I shouldn't name names but I can purchase nested bundles of pure crap from Barefoot with an avg. length of 42" OR I can spend .12 cents/ft. more and get 6' - 12' lengths of straight, smoothe, perfect fitting wood from more lucrative supplier and without a doubt a homeowner keys right in on the diffrence in final appearance and knows the value immediately.

The day I stopped competing on price alone was the day the niche I've found myself in became apparent. Many have said we are on average 15%- 20% higher than our next competitor, but I have yet to lower my price or miss any meals ...


Buy good wood and watch some of your install issues fix themselves ....

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William
Heritage Hardwood Floors
Coeur 'd Alene, ID


In order to achieve what the competition cannot grasp, we must complete what they will not attempt. Nobody ever said it would be easy, but it's darn sure worth it.


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PostPosted: Wed Jan 03, 2007 11:16 pm 
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Question: I am renovating my home to add hard wood flooring 3/4" on top of 3/8" due to running parallel to my joists. Of course I am not going to remove my Cabinits. But I have 2 questions.

1) What do I do with my dishwasher? I have casters that look like they will raise up to clear the 3/4" + 3/8" to get out if needed?

2) I have an island. Should I remove and place on top or put the flooring around it?


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PostPosted: Tue May 15, 2007 6:15 am 
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Location: N. Central TN, Fentress Co.
I vote put wood on the whole floor (under the cabs).
Why? A future remod may not have the same footprint as the existing cabs.

Water leak in the kitchen so no more wood in the kitchen?
The plumbing caused the problem so eliminate the plumbing :lol: .
A water leak can swell subfloor/underlayment and ruin Tile, vinyl, and make a floating floor float.
jim


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PostPosted: Wed Oct 24, 2007 4:27 pm 
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You'll appreciate not installing it under the cabinets if you ever have any water damage, and you need to replace some of the floor. No reason to pull up cabinets and or counter tops if they are not damaged, not to mention you are paying for material that will never be seen.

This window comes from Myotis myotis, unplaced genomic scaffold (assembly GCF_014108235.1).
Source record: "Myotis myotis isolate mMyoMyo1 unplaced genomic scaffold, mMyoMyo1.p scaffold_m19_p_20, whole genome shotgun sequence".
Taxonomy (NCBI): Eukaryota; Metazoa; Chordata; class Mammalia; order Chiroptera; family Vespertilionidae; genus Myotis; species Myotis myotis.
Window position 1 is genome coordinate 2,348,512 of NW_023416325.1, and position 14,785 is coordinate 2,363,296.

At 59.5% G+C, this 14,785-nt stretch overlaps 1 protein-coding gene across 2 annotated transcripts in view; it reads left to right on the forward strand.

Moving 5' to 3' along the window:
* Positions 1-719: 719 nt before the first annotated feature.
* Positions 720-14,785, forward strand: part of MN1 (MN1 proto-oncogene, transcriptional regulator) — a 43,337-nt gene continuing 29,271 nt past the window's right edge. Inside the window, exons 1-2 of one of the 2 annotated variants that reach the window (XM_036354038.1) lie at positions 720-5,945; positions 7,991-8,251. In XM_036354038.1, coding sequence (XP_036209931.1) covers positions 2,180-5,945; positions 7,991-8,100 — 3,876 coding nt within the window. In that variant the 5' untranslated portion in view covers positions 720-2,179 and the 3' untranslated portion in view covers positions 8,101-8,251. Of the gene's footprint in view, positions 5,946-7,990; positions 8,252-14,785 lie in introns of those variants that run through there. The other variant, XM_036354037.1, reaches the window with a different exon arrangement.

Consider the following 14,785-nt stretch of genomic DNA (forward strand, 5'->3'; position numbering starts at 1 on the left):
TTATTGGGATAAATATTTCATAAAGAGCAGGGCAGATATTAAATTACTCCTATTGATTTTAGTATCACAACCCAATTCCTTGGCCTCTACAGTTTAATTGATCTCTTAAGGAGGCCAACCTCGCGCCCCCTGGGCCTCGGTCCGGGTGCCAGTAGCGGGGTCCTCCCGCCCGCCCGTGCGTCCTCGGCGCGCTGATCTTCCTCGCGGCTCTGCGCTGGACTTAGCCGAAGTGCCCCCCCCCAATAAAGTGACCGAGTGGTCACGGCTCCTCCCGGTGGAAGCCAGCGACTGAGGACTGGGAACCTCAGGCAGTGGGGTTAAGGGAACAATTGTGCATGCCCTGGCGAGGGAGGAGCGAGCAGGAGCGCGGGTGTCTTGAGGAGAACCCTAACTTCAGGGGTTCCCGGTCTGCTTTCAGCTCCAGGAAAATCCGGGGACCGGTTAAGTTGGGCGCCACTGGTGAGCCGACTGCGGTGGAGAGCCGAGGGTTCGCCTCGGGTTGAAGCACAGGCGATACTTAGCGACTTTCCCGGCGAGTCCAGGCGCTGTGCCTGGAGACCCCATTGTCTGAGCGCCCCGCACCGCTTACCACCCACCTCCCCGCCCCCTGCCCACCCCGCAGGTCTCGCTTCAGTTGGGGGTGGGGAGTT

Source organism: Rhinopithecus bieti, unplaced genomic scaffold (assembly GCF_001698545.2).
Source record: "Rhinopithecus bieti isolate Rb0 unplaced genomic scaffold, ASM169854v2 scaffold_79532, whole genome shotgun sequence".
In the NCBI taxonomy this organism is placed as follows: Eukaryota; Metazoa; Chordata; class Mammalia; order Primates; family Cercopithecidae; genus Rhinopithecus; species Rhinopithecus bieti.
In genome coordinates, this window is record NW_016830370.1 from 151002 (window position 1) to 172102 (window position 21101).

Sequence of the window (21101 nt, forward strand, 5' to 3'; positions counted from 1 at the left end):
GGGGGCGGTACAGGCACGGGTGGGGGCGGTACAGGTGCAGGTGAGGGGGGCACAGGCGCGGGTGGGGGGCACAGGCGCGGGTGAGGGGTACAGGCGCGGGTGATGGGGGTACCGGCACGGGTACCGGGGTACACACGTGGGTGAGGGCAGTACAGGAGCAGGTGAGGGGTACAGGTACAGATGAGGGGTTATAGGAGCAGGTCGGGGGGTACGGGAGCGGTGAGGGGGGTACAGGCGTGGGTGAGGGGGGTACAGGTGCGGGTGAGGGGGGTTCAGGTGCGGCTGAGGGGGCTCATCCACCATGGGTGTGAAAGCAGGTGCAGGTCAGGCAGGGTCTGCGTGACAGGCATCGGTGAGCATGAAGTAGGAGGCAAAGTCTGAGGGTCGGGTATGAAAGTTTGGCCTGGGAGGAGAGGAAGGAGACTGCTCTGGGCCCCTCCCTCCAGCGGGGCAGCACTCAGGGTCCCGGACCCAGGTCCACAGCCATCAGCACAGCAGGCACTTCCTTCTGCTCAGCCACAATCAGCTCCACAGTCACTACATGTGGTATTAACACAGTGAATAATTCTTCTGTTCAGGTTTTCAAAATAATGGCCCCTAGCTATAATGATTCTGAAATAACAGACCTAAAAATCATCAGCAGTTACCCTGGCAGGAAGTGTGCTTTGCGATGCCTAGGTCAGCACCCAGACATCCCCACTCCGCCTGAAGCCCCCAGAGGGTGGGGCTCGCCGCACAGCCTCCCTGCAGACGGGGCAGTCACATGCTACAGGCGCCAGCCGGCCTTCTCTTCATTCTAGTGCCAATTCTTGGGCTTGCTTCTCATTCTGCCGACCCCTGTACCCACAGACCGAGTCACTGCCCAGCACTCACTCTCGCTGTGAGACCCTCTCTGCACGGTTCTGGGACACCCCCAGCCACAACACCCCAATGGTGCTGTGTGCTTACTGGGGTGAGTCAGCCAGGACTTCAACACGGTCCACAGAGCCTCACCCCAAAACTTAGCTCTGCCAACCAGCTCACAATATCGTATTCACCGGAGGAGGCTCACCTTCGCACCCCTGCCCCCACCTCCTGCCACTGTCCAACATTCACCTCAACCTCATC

Michal


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 Post subject: my house just my idea
PostPosted: Sat Nov 03, 2007 5:40 am 
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Location: Janesville, WI, USA
if it was me id floor under cabinets if possible. if you ever want to change, or remove thos cabinates later, atleast you wont have to try pathing in and matching the floor later on. it will already be in place. plus going only up to cabinets if you ever have a water problem on top of the floor its more likely to run under the floor and cause worse problems such as buckling, as wear the cabinets might stop the water and let it sit on top if the flooring is extended under the cabinates. I've seen this happen in both cases, one floor had to be ripped out, the other was fine. diswasher was improperly installed and it pumped the drain water on the floor.

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PostPosted: Mon Nov 05, 2007 7:44 am 
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Maybe I should start a new post since it's sort of off topic...but it sure is close. I'm a DIY homeowner about to begin a solid oak install on 800-1000 feet for a remodel of our main living room, entryway, and another living area. The "other living area" WILL HAVE (but does not today) built in cabinets/bookshelves along two walls.

Seems to me since I'll be building all of this, that it would make more sense to just install the flooring first, then put the cabinets on top. Not only would this be easier for installation of the floor, but in the event we decided to change out the built-ins some day, the floor would be intact and complete.

Anyone have a different perspective on this?

PS There's another advantage in this plan: I can get started on the floors BEFORE I build the built ins....


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PostPosted: Mon Nov 05, 2007 8:37 am 
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I think the kitchen installs is where the debate mainly is because of the water issue. Otherwise, it probably makes sense to floor under the cabinets.


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PostPosted: Wed Jan 23, 2008 12:07 pm 
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Hey,

I do water damage restoration and would agree that you should not install the hardwood under cabinets. It just doesn't make any sense to spend the additional money on flooring you'll never see. And as stated before it makes drying alot harder and expensive.

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PostPosted: Sat Mar 22, 2008 8:22 am 
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I am a homeowner redoing my kitchen. I have several people telling me different applications for my floating floor application. Should I install the new floor a few inches under the new cabinets, and put a filler strip at the back, or should I install the cabinets, then the floor. I know that I must leave some space for the floor to move. I don't know if a granit countertop will be too much weight on a floating floor and not let it breath. What would your opion be. Thanks. Frank


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PostPosted: Sat Mar 22, 2008 11:43 am 
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Cabinets installed on top of a floating floor need to be shimmed up so that they do not sit on the floor. If you shim them up 1/4" higher than the thickness of the floor, you will allow the floating floor system to still function as it is designed and not void any warrantees.